LEISURE business Minoan Group has negotiated a further extension to the £5 million debt facility it secured from Jersey-based Hillside International Holdings in October 2013 as it continues to await the sale of its travel division.

This is the fourth time the loan term has been extended and while the interest rate on the debt has been held steady at 10 per cent, the loan itself has passed to a business called Zachary Asset Holding and can now be called in at any time.

Read more: Minoan reverses deal with mystery investor

The loan from Hillside originally came with a three-year term, but that was later extended to June 2017.

In June 2017 the term was again extended, this time to December 2017, and in December 2017 it was further extended to June 2018. At that point the interest rate charged on the debt increased from eight per cent a year to 10%.

At the beginning of this month the firm announced that it was in “constructive discussions” with Hillside regarding a further extension to the facility, adding that the sale of its travel arm was “expected to provide the funds” to settle the facility.

Yesterday Minoan announced that the term on the loan had been extended to the end of August but that it could be called in "on demand".

Read more: Minoan ponders sale of travel division

Minoan confirmed that it was looking to offload its travel division last December, days after announcing an extension to its loan from Hillside.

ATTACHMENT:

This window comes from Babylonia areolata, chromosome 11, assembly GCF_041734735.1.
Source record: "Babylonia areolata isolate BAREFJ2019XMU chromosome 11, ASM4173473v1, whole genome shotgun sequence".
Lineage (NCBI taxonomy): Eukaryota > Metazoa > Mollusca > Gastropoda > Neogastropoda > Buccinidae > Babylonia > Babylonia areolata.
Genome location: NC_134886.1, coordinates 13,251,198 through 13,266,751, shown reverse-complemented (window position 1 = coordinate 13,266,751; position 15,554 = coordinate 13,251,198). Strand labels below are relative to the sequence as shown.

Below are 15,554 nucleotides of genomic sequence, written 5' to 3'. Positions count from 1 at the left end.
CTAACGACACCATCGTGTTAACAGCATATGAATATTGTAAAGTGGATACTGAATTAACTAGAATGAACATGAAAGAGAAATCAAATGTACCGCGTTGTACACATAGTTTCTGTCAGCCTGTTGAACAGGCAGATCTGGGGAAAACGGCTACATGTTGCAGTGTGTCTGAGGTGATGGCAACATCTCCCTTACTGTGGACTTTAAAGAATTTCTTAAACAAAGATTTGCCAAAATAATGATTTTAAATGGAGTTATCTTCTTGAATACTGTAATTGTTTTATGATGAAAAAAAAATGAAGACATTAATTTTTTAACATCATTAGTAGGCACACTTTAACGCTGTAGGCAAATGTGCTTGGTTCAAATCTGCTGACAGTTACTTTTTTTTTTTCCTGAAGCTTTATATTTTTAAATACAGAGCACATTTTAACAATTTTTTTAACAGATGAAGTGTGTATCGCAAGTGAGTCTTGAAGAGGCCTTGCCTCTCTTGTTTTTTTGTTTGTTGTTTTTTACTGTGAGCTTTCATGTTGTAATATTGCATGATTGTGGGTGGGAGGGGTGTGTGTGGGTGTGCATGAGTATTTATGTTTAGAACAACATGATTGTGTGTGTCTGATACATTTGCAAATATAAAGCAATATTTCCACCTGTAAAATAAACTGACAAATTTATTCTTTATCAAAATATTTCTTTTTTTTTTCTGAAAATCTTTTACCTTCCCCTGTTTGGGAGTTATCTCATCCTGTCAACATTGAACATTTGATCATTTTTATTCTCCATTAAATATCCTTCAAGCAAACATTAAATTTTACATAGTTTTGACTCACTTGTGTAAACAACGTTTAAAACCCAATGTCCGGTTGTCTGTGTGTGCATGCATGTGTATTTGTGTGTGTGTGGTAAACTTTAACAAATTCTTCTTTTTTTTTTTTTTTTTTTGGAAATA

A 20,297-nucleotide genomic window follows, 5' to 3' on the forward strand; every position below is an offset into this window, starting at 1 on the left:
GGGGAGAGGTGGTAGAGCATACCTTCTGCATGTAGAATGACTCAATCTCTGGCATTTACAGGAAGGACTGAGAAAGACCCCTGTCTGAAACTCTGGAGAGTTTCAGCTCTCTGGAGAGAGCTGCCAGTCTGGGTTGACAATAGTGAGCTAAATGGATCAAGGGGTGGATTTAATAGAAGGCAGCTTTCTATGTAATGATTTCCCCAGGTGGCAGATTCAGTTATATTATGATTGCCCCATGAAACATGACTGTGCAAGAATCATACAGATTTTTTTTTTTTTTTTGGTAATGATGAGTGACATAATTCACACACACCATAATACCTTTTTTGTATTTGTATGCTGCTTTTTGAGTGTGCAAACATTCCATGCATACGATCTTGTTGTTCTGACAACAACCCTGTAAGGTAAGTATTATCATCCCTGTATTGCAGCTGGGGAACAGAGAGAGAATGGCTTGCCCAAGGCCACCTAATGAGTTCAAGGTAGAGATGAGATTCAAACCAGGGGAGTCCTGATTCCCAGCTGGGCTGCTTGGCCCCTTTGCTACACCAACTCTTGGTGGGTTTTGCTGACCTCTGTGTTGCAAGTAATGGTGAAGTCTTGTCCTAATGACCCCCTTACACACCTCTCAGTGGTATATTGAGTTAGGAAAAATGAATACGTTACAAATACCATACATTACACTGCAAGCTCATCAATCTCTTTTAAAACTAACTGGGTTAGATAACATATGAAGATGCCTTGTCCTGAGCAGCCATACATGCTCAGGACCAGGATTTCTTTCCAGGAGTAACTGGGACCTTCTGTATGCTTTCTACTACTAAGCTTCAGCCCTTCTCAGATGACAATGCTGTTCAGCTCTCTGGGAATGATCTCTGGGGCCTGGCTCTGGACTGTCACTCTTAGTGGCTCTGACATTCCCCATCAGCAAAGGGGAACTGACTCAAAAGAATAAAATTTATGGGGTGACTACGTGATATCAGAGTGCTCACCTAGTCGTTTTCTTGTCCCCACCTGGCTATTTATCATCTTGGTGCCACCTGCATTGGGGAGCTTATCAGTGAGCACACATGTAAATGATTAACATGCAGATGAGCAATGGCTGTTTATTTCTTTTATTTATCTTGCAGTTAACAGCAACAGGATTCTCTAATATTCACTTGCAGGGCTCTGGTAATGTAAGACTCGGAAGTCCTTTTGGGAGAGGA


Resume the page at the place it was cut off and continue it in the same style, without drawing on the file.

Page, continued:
If the sale of its travel division - which includes agency Stewart Travel – completes, Minoan’s remaining business interests will be as developer of a luxury resort on the Greek island of Crete.

While that had been held up for several years by legal wranglings, Minoan chairman Christopher Egleton said in June last year that a decision from the Greek Supreme Court cleared the way for the project to proceed.

In the year to October 2017 the travel arm reported robust accounts, with sales and pre-tax profits both increasing.

Read more: Minoan to raise cash as sale of travel arm is delayed

In the accounts Mr Egleton said that “the decision to dispose of the travel business has not been taken lightly”.

“The two main drivers of this decision have been the fact that we were unable to expand the business as fast as we had intended [...] and, with the advent of the grant of outline planning consent in Greece, the need to concentrate our efforts on creating value without a significant debt overhang with its concomitant costs,” he added.